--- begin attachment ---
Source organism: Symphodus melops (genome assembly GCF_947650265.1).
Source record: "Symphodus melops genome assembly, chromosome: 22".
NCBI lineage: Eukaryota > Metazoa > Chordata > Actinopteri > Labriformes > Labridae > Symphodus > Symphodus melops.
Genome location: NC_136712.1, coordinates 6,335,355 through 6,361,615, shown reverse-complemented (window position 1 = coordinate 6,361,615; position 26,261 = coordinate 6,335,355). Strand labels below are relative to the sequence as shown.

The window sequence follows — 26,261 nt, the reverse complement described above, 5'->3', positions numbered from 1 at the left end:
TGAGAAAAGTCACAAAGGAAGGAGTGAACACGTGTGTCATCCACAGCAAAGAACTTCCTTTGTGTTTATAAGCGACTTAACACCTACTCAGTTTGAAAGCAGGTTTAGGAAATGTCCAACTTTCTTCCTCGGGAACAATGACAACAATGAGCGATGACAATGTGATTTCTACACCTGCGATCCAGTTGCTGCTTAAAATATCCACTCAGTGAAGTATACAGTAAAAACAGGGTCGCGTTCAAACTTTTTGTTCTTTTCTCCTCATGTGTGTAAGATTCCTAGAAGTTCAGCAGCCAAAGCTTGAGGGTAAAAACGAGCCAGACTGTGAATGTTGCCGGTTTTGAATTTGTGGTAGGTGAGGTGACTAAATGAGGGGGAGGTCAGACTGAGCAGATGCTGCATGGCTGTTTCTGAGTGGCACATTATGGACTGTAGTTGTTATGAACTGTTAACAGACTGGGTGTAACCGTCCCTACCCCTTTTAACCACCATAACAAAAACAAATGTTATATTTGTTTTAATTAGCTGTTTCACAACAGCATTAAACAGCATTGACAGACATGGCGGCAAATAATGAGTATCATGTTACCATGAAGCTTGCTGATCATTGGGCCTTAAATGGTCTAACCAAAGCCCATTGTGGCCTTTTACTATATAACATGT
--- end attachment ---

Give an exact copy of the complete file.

Source organism: Symphodus melops (genome assembly GCF_947650265.1).
Source record: "Symphodus melops genome assembly, chromosome: 22".
NCBI lineage: Eukaryota > Metazoa > Chordata > Actinopteri > Labriformes > Labridae > Symphodus > Symphodus melops.
Genome location: NC_136712.1, coordinates 6,335,355 through 6,361,615, shown reverse-complemented (window position 1 = coordinate 6,361,615; position 26,261 = coordinate 6,335,355). Strand labels below are relative to the sequence as shown.

The window sequence follows — 26,261 nt, the reverse complement described above, 5'->3', positions numbered from 1 at the left end:
TGAGAAAAGTCACAAAGGAAGGAGTGAACACGTGTGTCATCCACAGCAAAGAACTTCCTTTGTGTTTATAAGCGACTTAACACCTACTCAGTTTGAAAGCAGGTTTAGGAAATGTCCAACTTTCTTCCTCGGGAACAATGACAACAATGAGCGATGACAATGTGATTTCTACACCTGCGATCCAGTTGCTGCTTAAAATATCCACTCAGTGAAGTATACAGTAAAAACAGGGTCGCGTTCAAACTTTTTGTTCTTTTCTCCTCATGTGTGTAAGATTCCTAGAAGTTCAGCAGCCAAAGCTTGAGGGTAAAAACGAGCCAGACTGTGAATGTTGCCGGTTTTGAATTTGTGGTAGGTGAGGTGACTAAATGAGGGGGAGGTCAGACTGAGCAGATGCTGCATGGCTGTTTCTGAGTGGCACATTATGGACTGTAGTTGTTATGAACTGTTAACAGACTGGGTGTAACCGTCCCTACCCCTTTTAACCACCATAACAAAAACAAATGTTATATTTGTTTTAATTAGCTGTTTCACAACAGCATTAAACAGCATTGACAGACATGGCGGCAAATAATGAGTATCATGTTACCATGAAGCTTGCTGATCATTGGGCCTTAAATGGTCTAACCAAAGCCCATTGTGGCCTTTTACTATATAACATGT